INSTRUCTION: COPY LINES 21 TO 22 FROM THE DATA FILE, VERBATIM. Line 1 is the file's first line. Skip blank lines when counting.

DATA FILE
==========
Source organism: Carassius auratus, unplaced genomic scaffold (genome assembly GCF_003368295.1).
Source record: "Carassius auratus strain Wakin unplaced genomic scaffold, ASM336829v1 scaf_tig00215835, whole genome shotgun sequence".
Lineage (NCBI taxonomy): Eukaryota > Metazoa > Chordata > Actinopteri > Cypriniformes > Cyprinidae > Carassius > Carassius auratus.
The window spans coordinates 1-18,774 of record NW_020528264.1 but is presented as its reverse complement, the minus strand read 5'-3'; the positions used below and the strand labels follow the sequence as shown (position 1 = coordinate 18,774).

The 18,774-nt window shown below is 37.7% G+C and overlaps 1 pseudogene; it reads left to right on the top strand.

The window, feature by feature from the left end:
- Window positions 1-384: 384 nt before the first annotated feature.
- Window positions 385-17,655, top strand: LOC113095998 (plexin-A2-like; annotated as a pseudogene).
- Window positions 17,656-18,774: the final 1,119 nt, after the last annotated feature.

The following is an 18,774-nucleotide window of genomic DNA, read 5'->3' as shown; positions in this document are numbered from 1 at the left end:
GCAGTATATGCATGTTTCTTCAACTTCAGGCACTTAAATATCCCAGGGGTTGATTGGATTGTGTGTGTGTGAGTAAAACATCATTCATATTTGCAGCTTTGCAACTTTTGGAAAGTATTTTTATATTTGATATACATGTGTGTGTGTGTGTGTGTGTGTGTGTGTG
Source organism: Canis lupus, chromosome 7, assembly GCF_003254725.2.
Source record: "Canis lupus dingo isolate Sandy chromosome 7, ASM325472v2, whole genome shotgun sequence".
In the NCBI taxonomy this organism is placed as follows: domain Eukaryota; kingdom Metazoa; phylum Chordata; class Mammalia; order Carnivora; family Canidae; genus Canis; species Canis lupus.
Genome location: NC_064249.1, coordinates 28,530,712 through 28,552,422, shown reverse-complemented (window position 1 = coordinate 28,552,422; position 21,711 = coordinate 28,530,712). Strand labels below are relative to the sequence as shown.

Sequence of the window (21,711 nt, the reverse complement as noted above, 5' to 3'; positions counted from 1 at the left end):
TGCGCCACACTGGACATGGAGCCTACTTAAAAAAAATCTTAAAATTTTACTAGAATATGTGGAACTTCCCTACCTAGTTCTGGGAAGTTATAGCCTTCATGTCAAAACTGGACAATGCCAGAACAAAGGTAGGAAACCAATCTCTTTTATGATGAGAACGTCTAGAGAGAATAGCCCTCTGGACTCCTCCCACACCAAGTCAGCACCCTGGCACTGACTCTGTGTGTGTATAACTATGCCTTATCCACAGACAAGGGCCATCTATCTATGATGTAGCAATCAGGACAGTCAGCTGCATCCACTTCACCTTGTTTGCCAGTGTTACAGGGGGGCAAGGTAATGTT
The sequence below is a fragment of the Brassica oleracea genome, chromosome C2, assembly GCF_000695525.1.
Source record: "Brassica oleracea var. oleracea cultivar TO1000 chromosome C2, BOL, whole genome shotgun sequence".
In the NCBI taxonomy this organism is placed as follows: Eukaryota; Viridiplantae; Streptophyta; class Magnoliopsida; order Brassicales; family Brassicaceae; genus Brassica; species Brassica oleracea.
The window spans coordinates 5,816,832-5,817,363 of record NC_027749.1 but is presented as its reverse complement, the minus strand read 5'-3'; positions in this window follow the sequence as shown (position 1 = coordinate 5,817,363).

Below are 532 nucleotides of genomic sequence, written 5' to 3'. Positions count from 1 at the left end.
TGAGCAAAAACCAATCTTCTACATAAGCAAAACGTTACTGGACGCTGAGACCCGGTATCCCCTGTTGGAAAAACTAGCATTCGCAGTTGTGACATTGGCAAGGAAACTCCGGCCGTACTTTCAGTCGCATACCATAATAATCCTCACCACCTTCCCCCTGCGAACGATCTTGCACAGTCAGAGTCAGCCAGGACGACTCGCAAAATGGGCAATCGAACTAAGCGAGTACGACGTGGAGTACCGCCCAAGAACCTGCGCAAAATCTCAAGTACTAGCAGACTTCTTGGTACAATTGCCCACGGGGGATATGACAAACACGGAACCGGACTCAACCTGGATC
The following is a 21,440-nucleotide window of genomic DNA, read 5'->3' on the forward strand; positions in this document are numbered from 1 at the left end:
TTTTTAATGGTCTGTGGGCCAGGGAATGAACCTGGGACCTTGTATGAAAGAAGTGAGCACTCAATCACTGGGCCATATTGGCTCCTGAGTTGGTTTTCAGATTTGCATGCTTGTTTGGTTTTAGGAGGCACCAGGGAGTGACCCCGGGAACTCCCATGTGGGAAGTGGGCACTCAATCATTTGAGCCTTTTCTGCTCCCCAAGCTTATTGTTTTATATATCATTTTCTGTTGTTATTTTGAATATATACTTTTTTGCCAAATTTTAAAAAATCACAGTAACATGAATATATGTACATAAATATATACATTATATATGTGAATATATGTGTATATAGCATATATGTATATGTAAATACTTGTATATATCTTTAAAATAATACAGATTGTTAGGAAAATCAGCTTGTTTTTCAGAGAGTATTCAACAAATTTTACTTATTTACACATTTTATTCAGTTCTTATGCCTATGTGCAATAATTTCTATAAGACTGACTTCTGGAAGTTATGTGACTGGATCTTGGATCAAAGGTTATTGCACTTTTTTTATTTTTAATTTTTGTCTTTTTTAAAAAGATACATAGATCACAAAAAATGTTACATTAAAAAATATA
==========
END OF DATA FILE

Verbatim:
The window spans coordinates 5,816,832-5,817,363 of record NC_027749.1 but is presented as its reverse complement, the minus strand read 5'-3'; positions in this window follow the sequence as shown (position 1 = coordinate 5,817,363).

Below are 532 nucleotides of genomic sequence, written 5' to 3'. Positions count from 1 at the left end.